Partnership with Multiple Partners: The Good and the Bad

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Partnership with Multiple Partners: The Good and the Bad

The generally favorable federal income tax rules for partnerships are a common reason for choosing to operate as a partnership with multiple partners instead of as a corporation with multiple shareholders. The most important partnership tax benefit rules can be summarized as follows:

  • You get pass-through taxation.
  • You can deduct partnership losses (within limits).
  • You may be eligible for the Section 199A tax deduction.
  • You get basis from partnership debts.
  • You get basis step-up for purchased interests.
  • You can make tax-free asset transfers with the partnership.
  • You can make special tax allocations.

Partnership taxation is not all good stuff. There are a few important disadvantages and complications to consider:

  • Exposure to self-employment tax
  • Complicated Section 704(c) tax allocation rules
  • Tricky disguised sale rules
  • Unfavorable fringe benefit tax rules

Limited partnerships are obviously treated as partnerships for federal income tax purposes, with the generally favorable partnership taxation rules mentioned above.

Limited partners generally are not exposed to liabilities related to the partnership or its operations. So, you generally cannot lose more than what you’ve invested in a limited partnership—unless you guarantee partnership debt.

So far, so good. But you must also consider the following disadvantages for limited partners:

  • Limited partners usually get no basis from partnership liabilities.
  • Limited partners can lose their liability protection.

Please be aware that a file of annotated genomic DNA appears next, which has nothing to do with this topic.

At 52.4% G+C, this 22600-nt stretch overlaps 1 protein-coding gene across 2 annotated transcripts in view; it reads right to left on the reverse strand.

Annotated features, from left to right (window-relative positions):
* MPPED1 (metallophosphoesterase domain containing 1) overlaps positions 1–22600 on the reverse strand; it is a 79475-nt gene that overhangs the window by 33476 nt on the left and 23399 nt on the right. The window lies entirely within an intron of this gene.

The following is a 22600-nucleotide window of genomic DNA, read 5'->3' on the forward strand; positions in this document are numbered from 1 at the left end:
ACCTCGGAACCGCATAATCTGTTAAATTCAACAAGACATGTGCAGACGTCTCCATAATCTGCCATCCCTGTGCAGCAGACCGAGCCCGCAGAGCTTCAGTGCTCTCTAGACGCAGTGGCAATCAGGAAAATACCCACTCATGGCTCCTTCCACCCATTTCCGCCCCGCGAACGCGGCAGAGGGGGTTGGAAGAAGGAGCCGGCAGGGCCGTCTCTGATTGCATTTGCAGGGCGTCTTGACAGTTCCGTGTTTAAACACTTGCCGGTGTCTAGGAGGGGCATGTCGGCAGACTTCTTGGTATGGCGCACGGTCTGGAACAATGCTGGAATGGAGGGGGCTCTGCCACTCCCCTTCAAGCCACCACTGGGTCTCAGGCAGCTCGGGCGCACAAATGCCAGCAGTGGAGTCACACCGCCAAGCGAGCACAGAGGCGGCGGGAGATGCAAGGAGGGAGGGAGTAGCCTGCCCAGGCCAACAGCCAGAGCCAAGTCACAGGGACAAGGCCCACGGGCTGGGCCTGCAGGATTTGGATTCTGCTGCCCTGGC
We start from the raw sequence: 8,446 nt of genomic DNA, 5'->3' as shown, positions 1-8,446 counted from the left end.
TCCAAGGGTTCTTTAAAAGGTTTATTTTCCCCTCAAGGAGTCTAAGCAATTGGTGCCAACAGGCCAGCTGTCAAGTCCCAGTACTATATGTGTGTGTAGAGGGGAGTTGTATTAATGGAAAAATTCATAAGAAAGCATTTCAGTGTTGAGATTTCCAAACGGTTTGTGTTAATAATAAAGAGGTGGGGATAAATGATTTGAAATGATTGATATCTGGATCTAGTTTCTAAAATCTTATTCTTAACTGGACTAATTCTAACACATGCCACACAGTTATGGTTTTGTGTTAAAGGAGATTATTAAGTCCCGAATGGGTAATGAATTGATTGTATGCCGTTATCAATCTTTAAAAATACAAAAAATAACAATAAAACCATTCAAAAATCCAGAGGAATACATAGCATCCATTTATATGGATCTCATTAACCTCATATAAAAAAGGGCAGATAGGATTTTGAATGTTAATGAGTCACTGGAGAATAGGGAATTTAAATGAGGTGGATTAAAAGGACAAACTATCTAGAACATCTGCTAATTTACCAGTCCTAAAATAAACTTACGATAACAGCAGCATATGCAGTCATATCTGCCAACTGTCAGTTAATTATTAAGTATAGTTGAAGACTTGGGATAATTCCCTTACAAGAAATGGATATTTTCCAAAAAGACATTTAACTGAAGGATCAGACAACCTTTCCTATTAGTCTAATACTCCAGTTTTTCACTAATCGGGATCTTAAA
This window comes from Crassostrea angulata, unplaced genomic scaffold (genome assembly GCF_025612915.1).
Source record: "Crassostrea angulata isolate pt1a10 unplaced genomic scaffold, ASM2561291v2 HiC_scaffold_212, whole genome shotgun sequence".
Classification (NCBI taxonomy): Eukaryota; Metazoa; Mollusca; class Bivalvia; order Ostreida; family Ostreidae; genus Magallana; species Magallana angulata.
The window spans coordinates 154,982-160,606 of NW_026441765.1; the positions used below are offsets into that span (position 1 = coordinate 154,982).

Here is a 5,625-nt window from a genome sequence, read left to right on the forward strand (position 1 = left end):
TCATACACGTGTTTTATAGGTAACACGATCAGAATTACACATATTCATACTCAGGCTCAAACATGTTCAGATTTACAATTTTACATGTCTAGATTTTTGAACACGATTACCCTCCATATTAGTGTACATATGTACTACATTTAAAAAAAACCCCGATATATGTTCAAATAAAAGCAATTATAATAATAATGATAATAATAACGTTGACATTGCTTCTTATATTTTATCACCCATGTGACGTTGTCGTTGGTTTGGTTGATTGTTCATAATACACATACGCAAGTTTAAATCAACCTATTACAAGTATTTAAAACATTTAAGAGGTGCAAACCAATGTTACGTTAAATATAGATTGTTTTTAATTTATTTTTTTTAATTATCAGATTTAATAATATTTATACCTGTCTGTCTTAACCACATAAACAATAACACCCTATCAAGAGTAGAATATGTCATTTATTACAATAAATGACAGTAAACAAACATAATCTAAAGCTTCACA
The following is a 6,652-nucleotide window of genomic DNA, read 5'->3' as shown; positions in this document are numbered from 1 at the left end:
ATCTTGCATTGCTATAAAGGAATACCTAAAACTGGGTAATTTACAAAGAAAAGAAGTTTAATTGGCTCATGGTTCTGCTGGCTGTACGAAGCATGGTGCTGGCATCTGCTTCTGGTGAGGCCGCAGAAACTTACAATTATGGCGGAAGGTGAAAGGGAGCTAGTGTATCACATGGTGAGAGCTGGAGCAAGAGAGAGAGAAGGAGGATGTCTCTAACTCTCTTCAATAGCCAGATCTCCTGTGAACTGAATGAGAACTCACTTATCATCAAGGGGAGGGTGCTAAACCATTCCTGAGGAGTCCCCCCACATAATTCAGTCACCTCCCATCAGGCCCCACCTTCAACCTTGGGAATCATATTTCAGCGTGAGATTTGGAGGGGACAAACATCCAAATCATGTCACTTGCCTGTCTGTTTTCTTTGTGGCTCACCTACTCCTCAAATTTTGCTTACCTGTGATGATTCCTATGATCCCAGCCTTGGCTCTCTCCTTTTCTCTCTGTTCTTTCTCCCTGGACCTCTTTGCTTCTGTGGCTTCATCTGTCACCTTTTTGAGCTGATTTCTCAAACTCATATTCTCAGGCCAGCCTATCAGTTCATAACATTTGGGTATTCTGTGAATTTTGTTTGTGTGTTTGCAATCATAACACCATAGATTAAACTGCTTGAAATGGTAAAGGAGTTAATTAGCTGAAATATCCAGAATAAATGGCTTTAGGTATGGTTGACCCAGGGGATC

• You need a general partner.

On the plus side, limited partners have a self-employment tax advantage.

Since your partnership will have multiple partners, multiple issues can come into play. You’ll need a carefully drafted partnership agreement to handle potential issues even if you don’t expect them to arise. For instance, you may want to include

  • a partnership interest buy-sell agreement to cover partner exits;
  • a non-compete agreement (for obvious reasons);
  • an explanation of how tax allocations will be calculated in compliance with IRS regulations;
  • an explanation of how distributions will be calculated and when they will be paid (for instance, you may want to call for cash distributions to be made annually in early April to cover partners’ tax liabilities from their shares of partnership income for the previous year);
  • guidelines for how the divorce, bankruptcy, or death of a partner will be handled;
  • and so on.

Key point. No type of entity (including a limited partnership in which you are a limited partner) will protect your personal assets from exposure to liabilities related to your own professional malpractice or your own tortious acts.

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